“Ye know, from the first day that I came into Asia, after what manner I have been with you at all seasons, Serving the Lord with all humility of mind, and with many tears, and temptations, which befell me by the lying in wait of the Jews: And how I kept back nothing that was profitable unto you, but have shewed you, and have taught you publickly, and from house to house, Testifying both to the Jews, and also to the Greeks, repentance toward God, and faith toward our Lord Jesus Christ.” (Acts 20:18–21, AV)
The term “couch-potato,” is often used to describe people. The term refers to a lazy or inactive person. It is one who might spend all day laying on a couch and watching television. When I look back on my life, I remember weekends, when I was off from work, being a couch-potato. This would happen particularly during the football season. I would sleep in late. Shortly after noon, I would turn on the television and watch the college football games. The routine would repeat itself on Sunday. (Of course, the routine changed when the Lord saved me.) I would often assess my weekend and feel a bit like a failure. I mean, I spend roughly 48-hours of time without accomplishing anything. Oh, I was busy, but essentially did nothing.
From an engineering standpoint, work equals force times distance. When you sit on a couch all day, not moving, no work can be accomplished. Yet, there are also people who do all kinds of strenuous things and still accomplish nothing of any substance. For instance, you can push a lawn mower around the yard all day long, but if you do not start the motor, while technically you exerted energy, you did not accomplish any profitable work.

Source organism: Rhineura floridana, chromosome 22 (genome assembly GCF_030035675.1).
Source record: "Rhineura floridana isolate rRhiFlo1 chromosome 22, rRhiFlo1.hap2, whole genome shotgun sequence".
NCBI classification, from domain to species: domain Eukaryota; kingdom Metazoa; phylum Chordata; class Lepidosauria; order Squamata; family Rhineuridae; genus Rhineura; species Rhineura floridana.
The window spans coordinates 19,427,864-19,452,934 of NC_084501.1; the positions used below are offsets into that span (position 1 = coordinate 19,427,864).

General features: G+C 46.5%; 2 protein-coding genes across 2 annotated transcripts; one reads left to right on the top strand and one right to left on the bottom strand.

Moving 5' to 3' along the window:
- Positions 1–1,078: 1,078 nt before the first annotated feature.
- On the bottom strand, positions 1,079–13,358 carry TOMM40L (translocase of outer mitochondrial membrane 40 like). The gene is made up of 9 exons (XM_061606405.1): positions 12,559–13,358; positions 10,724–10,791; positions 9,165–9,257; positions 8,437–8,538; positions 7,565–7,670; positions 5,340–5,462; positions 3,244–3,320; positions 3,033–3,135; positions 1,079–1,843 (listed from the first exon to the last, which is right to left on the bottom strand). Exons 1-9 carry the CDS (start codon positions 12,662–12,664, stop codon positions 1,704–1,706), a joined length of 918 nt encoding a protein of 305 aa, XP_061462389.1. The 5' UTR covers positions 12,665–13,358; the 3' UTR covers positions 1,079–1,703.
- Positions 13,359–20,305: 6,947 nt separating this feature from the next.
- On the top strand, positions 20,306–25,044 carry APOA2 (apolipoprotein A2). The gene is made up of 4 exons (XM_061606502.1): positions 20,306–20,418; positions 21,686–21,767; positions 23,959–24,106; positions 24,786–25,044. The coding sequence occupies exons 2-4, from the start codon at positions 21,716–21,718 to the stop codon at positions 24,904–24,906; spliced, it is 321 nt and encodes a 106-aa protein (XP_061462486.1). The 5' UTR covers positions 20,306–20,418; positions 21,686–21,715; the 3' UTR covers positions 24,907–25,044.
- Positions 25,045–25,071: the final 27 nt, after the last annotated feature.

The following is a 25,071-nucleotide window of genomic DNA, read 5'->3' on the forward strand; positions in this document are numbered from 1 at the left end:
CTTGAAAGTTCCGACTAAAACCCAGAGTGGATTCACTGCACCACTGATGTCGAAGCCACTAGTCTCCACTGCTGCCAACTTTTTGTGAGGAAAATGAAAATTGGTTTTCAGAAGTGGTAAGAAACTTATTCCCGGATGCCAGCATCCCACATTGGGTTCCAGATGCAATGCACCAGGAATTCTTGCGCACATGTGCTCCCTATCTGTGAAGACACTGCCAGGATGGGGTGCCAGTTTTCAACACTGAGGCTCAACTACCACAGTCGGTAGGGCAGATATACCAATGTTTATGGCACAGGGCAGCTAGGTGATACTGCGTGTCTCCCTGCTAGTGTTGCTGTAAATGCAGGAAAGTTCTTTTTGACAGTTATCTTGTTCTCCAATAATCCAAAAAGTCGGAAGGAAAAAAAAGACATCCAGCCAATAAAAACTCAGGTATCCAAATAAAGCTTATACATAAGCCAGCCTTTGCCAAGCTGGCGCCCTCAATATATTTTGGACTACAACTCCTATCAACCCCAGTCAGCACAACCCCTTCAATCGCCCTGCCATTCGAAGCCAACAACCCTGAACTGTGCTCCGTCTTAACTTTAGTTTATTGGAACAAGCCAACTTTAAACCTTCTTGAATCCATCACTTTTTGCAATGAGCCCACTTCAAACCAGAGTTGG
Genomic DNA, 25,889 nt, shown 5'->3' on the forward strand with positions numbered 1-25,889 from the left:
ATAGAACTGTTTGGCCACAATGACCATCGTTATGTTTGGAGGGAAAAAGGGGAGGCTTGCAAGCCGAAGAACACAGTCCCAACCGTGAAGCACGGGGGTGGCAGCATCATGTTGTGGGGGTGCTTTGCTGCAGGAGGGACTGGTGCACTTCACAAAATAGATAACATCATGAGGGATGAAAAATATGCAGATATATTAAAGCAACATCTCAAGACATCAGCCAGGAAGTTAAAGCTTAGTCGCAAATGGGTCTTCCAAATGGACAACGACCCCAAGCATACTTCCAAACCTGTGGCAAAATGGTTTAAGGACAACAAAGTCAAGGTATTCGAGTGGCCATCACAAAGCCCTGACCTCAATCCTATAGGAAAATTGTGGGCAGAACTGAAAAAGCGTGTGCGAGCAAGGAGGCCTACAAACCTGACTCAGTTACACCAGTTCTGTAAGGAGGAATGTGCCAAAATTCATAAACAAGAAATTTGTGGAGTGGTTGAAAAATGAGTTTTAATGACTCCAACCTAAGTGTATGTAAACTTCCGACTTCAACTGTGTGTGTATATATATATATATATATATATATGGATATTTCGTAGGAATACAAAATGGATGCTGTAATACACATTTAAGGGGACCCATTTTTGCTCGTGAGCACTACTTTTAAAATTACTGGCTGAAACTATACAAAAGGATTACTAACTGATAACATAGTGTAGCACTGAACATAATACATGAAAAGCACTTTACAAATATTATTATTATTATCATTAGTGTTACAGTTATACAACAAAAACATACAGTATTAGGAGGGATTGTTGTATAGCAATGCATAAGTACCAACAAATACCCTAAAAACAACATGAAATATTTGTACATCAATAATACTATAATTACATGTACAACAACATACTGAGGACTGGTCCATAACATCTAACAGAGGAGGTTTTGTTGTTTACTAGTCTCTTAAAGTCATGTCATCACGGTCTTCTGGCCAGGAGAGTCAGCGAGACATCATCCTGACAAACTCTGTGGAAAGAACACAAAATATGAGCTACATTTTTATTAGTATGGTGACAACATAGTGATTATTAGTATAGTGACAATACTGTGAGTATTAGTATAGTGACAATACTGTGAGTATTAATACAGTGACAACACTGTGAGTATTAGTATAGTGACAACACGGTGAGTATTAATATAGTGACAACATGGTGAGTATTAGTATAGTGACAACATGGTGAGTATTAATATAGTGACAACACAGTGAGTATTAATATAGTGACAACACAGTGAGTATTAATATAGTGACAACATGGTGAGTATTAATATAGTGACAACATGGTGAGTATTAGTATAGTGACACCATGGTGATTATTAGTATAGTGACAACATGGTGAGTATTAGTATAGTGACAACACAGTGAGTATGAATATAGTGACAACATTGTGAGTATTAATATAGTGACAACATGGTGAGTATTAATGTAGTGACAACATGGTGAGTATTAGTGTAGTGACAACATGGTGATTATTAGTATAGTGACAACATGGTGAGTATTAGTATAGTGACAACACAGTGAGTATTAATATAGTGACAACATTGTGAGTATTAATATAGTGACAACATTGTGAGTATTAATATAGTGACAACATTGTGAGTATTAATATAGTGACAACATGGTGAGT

The Apostle Paul was not a couch-potato and he was not one who wasted his energy either. He worked hard and profitable. Here he meets with the Ephesian elders at Miletus and in his opening statements with them, we see how energetic and profitable he was in ministry. First, we see that he served the Lord with all humility. Paul served with a humble submission and dependence on the Lord.
Paul further remained steadfast in his service in spite of the struggles and trials of the ministry. These were especially fierce through the plots that the Jews made against him.
In the midst of all the struggles, Paul was busy serving the Lord. He did not hold back in declaring to the Ephesians everything that was advantageous for them to know, teaching them the truth of God. You can imagine that with Paul’s understanding of Scripture that this would have been a monumental task in itself.
Beyond this, Paul went house to house testifying to both the Jews and the Gentiles regarding the gospel. He preached regarding repentance and faith in Jesus.
Paul was a busy and profitable servant of the Lord. He sets the example for us of one who was not a Christian couch-potato. We all could benefit from grasping the energy and focus of Paul. Granted, each of us are in different vocations. Some God has called to work in retail, some in manufacturing, some in various other areas and some in full-time ministry. Yet, we are all to do the work of ministry (Eph 4:11-12). Scripture teaches us to “Walk in wisdom toward outsiders, making the best use of the time” (Colossians 4:5, ESV). Ministry is a most profitable work. It is good for us to examine our routines. Are we making the best use of time? Is our work truly profitable?